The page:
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Is it Possible to Spread COVID After Getting Vaccinated?

Is it Possible to Spread COVID After Getting Vaccinated? 

Experts have stated that the COVID vaccine provides excellent protection against coronavirus, but will it prevent you from transmitting the virus to others?

You certainly can, but the answer is a little more complicated.

"We're still studying how vaccines can impact the spread of COVID-19," according to the Centers for Disease Control and Prevention.

"Until we learn more about COVID-19, you can continue to take precautions in public areas, such as wearing a mask, standing 6 feet apart from others, and avoiding crowds and poorly ventilated spaces," the CDC advises.

Is it Possible to Spread COVID After Getting Vaccinated?
Is it Possible to Spread COVID After Getting Vaccinated?

According to research, you can get coronavirus even though you've been completely vaccinated, which suggests that if you get infected, you might spread it to others.

"As long as there is ongoing community transmission of the virus, the threats of SARS-CoV-2 infection in fully vaccinated people cannot be completely eliminated," the CDC recently said. "People who have been vaccinated could still contract COVID-19 and spread it to others."

                                                                 

Nearly 100 "breakthrough" cases have been identified in Chicago, which are confirmed coronavirus cases in completely vaccinated residents. According to state statistics, 396,022 people have been completely vaccinated.

During a Facebook Live last week, Chicago Department of Public Health Commissioner Dr. Allison Arwady said, "We have had cases here in Chicago of people who have been completely vaccinated," adding that it's a "small amount."

In March, the Illinois Department of Public Health told NBC 5 that it is still monitoring cases of people who have been vaccinated but test positive for COVID-19 despite having been vaccinated. According to data from the IDPH from early March, 217 people out of the more than 1.6 million who have been completely vaccinated have confirmed a positive test more than two weeks after their last vaccine dose.

We shouldn't be surprised if some people get infected, particularly if they have high-risk exposures, such as a household exposure, but we shouldn't expect serious infections because we know the vaccines are highly protective against hospitalizations,” said Dr. Jonathan Pinsky, a medical director and infectious disease control and prevention specialist at Edward Hospital.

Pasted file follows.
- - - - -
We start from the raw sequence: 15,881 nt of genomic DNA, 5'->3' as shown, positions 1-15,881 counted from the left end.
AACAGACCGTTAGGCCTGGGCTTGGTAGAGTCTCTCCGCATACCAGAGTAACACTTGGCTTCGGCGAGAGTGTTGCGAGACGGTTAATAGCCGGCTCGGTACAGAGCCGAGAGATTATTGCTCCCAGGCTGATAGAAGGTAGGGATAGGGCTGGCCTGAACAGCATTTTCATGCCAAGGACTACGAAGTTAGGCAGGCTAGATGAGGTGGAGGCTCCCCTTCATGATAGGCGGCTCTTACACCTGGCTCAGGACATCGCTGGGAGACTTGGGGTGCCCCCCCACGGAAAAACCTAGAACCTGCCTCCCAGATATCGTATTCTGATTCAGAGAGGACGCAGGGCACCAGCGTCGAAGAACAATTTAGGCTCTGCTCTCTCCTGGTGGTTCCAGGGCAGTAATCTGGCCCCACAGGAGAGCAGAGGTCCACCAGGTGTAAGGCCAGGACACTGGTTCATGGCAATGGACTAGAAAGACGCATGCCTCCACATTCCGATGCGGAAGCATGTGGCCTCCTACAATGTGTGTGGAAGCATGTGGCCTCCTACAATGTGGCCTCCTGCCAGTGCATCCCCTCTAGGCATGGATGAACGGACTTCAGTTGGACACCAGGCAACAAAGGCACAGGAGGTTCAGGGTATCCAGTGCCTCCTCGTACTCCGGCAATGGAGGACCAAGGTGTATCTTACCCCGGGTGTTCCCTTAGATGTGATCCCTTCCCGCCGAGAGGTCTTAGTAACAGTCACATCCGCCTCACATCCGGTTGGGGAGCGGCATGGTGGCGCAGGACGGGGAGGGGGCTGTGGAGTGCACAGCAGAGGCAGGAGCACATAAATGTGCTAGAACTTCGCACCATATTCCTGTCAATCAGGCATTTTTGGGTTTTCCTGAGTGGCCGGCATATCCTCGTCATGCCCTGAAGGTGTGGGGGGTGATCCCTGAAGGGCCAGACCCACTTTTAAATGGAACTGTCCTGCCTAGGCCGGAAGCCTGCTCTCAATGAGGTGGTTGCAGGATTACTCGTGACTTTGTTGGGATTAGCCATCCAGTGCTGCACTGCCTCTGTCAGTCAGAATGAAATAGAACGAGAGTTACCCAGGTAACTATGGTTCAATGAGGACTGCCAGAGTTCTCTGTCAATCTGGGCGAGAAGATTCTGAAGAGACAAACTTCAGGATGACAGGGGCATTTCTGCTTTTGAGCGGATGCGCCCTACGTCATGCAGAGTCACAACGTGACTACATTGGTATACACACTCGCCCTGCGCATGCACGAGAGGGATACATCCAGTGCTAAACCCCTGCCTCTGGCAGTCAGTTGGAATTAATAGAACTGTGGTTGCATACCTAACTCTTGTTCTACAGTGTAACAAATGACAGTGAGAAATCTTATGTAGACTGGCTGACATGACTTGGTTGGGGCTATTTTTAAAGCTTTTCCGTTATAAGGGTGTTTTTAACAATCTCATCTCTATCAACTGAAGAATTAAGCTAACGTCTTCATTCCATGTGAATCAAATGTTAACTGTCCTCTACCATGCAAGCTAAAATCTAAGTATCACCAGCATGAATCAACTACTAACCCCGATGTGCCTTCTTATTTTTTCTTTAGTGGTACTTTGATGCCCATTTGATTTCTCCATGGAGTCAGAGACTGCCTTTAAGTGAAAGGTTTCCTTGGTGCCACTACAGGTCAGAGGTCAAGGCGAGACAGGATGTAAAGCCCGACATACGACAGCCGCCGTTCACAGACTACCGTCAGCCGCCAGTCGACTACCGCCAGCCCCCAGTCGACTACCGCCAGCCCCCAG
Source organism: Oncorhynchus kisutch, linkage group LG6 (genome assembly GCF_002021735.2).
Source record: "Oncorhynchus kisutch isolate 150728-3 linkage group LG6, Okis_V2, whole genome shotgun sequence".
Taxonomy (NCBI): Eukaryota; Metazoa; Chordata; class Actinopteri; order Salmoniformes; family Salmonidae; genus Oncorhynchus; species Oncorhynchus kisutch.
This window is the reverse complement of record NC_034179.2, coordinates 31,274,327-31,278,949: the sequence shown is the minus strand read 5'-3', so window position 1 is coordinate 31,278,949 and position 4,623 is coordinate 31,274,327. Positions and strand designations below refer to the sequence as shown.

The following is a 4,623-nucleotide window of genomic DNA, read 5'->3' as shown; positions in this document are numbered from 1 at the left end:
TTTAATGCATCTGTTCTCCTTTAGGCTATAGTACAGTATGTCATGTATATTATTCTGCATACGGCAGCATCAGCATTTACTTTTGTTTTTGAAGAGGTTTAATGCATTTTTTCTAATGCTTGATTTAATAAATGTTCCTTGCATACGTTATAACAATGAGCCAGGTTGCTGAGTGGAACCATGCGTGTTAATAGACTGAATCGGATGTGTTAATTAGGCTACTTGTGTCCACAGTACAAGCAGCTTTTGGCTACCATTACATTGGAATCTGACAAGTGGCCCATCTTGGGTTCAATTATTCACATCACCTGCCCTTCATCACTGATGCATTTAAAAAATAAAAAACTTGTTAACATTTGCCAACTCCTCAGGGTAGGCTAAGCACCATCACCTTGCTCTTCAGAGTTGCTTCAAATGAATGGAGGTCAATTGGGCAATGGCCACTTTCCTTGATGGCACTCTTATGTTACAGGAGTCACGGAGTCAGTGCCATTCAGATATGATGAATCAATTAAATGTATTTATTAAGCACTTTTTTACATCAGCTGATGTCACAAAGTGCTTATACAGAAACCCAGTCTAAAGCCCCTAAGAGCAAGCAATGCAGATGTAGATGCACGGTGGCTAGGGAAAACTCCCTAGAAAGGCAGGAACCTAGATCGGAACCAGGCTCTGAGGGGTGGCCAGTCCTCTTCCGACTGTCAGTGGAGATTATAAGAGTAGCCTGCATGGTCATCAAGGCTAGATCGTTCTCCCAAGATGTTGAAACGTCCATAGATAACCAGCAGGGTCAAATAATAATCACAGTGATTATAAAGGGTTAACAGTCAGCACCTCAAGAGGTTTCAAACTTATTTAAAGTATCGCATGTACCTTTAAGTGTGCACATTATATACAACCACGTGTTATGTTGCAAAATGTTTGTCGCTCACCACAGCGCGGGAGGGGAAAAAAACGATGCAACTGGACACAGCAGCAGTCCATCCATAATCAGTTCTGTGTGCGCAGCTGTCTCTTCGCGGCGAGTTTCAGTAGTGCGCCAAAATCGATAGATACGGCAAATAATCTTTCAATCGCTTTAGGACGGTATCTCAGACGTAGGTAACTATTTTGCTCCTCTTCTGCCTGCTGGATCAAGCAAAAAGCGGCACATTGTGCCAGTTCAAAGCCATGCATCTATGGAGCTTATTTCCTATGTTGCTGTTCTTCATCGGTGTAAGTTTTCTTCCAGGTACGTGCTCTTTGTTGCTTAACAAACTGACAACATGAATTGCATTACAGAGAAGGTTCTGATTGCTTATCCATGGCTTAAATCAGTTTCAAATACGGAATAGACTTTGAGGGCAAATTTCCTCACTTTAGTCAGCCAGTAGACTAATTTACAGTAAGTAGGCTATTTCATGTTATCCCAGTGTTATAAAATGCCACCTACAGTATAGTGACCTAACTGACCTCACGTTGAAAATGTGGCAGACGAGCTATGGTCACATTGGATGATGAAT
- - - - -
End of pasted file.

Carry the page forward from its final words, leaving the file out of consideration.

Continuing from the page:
Those who contracted COVID after being completely vaccinated - two weeks after the first shot of the Johnson & Johnson vaccine or two weeks after your second shot of the Pfizer and Moderna vaccines - have mostly remained asymptomatic in Chicago.

The majority of those individuals are asymptomatic, and they are detected as a result of routine testing in high-risk environments, such as long-term care facilities and hospitals." Arwady remarked.

However, according to a recent CDC report, "A increasing body of evidence indicates that people who have been completely vaccinated are less likely to develop an asymptomatic infection and are also less likely to spread the disease.

However, further research is being carried out "According to the CDC.

Regardless, doctors continue to advise vaccinated citizens to obey public health recommendations, according to Arwady.

                                                                     

"Even a great vaccine like this one - you know, 95 percent safe... is not 100 percent protective, and so some of the advice around if you're out in public, you know, to coexist, comes into play.

Although the vaccine cannot cause the virus, it is also not 100 percent successful in completely preventing it, evidence suggests that those who receive it are much less likely to be hospitalised or die from it. Moderna's vaccine was found to be 94.1 percent effective in preventing COVID19 in people who received both doses in clinical trials. The vaccine developed by Pfizer and BioNTech was said to be 95% safe.


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